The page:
Sunday, June 17, 2012

The Good News About Marriage

It is wedding season. Almost every time I open my facebook page, I see a bride on my news feed. The constant stream of glowing faces and white gowns has invited me to ponder what it is that excites us so about the story of marriage. "I can't wait to be his bride!" "We're finally getting married!" "I can't wait until it's my turn to walk down the aisle!" These common expressions remind me that marriage is an overarching narrative that we long to be a part of. It's a story-- of great romance, particular love ("she picked me!"), and unending commitment-- that we desperately desire to find ourselves in. And it's a powerful story, because it never seems to become cliche. Have you ever met a bride or groom who doesn't feel special? "So many other people have already had this experience. I'm not unique. It's whatever." I haven't! Usually the sentiment is more, "This is the most mind-bogglingly romantic thing that has ever happened. I am the most beloved and therefore beautiful woman (or man) in the world." 

I should pause here and say that while many a friend has gushed over her or his once-and-future marriage dreams, I've also heard plenty of things like, "Marriage terrifies me," "I'm not going to touch that with a ten-foot-pole until I'm really really certain," and, "I've just seen so many failed marriages that I'm scared to attempt one myself." These feelings are valid and they point to the reality that marriage is a powerful story-- so powerful that when it goes wrong it can burn the human spirit more deeply than almost anything else. 



Our two year wedding anniversary is almost here. That means I've had a meager two years to distance myself from the smells and bells of the wedding day proper and to get a taste of what living in the story of marriage is actually like. I could, of course, gush about how much fun we have together, how romantic our lives are, etc. etc. All of that is true and wonderful. But I think what has made the biggest impact on me thus far in marriage is how the story I'm living in with Michael has actually transformed my understanding of the story I'm living in with Jesus. 

Here's what I mean. Michael is my earthly husband. He made vows before God to "have and to hold...for richer or poorer, in sickness and health, till death do us part." Having watched richer turn to poorer and health turn to sickness in my parents' story, I had an idea of the gravity of the words we were speaking that day. I didn't, however, have a completely realistic idea of the trials our marriage would face in the most mundane moments of life. It's one thing to wax romantic about nursing my husband back to health after a tragic accident, and it's quite another to patiently respond to his petty selfishness about which restaurant we choose or who takes out the trash. That being said, what has most astounded me in marriage thus far has been Michael's faithfulness to do just that-- to love me in the midst of my daily sin. 

I haven't had a major illness yet, and we haven't gone from riches to rags. But my husband's unbreakable, unwavering love and commitment has been put on display in a thousand little moments when I've been moody, depressed, selfish, unfair, and mean. The meaning of our wedding vows has expanded in ways I couldn't anticipate. Marriage has shown me just how profoundly self-centered I am, and it has also shown me how profoundly loved I am. And that, more than anything, has helped me to understand who Jesus really is.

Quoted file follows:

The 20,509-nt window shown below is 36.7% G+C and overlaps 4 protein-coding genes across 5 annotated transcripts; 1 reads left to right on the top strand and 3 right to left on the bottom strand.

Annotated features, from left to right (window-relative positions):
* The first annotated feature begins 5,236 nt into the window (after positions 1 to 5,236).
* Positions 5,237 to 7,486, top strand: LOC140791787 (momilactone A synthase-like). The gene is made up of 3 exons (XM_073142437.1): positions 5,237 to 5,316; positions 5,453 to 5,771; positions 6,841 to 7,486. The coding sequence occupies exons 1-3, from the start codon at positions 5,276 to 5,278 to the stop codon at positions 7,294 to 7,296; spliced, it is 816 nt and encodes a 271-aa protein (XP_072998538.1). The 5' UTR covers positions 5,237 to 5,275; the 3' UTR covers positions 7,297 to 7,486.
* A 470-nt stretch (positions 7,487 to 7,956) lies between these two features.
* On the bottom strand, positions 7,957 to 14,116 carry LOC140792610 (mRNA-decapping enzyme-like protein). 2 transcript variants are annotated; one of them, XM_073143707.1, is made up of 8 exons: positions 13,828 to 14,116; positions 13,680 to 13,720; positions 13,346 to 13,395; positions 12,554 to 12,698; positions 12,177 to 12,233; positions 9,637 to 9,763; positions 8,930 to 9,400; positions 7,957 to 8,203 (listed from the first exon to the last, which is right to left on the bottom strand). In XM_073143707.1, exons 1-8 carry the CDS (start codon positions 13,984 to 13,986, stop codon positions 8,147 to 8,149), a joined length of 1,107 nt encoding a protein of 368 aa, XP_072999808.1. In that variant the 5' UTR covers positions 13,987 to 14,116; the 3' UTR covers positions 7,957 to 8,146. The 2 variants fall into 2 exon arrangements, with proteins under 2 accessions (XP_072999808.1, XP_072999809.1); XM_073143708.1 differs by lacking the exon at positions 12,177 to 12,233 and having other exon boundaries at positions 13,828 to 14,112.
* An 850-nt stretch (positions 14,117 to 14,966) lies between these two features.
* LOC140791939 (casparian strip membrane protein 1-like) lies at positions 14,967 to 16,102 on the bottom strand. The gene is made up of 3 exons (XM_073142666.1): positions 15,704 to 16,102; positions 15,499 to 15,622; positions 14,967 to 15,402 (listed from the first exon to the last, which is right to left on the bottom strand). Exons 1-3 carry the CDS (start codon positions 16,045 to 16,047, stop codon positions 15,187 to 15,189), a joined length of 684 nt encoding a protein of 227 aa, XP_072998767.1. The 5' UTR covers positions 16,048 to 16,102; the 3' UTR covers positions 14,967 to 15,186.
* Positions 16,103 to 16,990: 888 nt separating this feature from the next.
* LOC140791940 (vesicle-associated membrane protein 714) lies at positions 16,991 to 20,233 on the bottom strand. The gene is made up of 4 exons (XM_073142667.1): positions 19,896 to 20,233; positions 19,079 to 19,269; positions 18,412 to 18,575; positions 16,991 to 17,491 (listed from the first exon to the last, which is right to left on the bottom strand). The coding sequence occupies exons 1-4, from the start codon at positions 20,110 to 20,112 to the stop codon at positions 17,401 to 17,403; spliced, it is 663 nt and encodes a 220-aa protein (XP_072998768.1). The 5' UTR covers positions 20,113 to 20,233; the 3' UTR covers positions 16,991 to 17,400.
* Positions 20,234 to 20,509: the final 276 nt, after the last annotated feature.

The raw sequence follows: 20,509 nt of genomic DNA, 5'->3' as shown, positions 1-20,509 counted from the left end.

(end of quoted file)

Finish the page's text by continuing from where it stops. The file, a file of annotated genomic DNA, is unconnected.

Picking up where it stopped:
The Bible says Jesus is my bridegroom; that Jesus is to the church (His people, those who have put their trust in Him) as a bridegroom is to a bride. To be a Christian is to be, in a sense, married to Jesus. It is to have heard Him vow to faithfully love me, to stand beside me, to labor for my good, no matter what. And once again, it's easy for me to wax romantic about that, or to expect that kind of language coming from God. "Well, of course He's faithful and true and all that. He's God!" But having someone (like a husband, for example)-- whose presence in the not-so-saintly moments of every day reveal just what an unworthy "bride" I am-- makes me regularly think, "OK Jesus, I'll understand if you don't want me back this time." Yet He doesn't walk away. My Jesus chooses to stay in relationship with me, the most unlikely and unworthy bride. He stays in the relationship not begrudgingly or out of duty, but tenderly, out of love.


The story I'm living in with Michael has served to reflect-- to point to-- the  deeper Story, that my heart most longs to find itself in. Michael (or any earthly example of love in my life) as I said in a previous post, is a great gift but not an ultimate gift. He is a calling card. 

This is good news for marrieds and singles alike because it reminds us that whether or not we walk the aisle in this life, we are invited to be in of the Story we so long to experience; to be profoundly loved by a Faithful Bridegroom. There is One who pursues us passionately and persistently, who woos us and invites us into life with Him. There is One whose love can transform us from Alone and Lonely to Beloved and Belonging. There is One who offers Himself to us fully and freely in committed relationship. No matter what.


Do you long to know Jesus that way?

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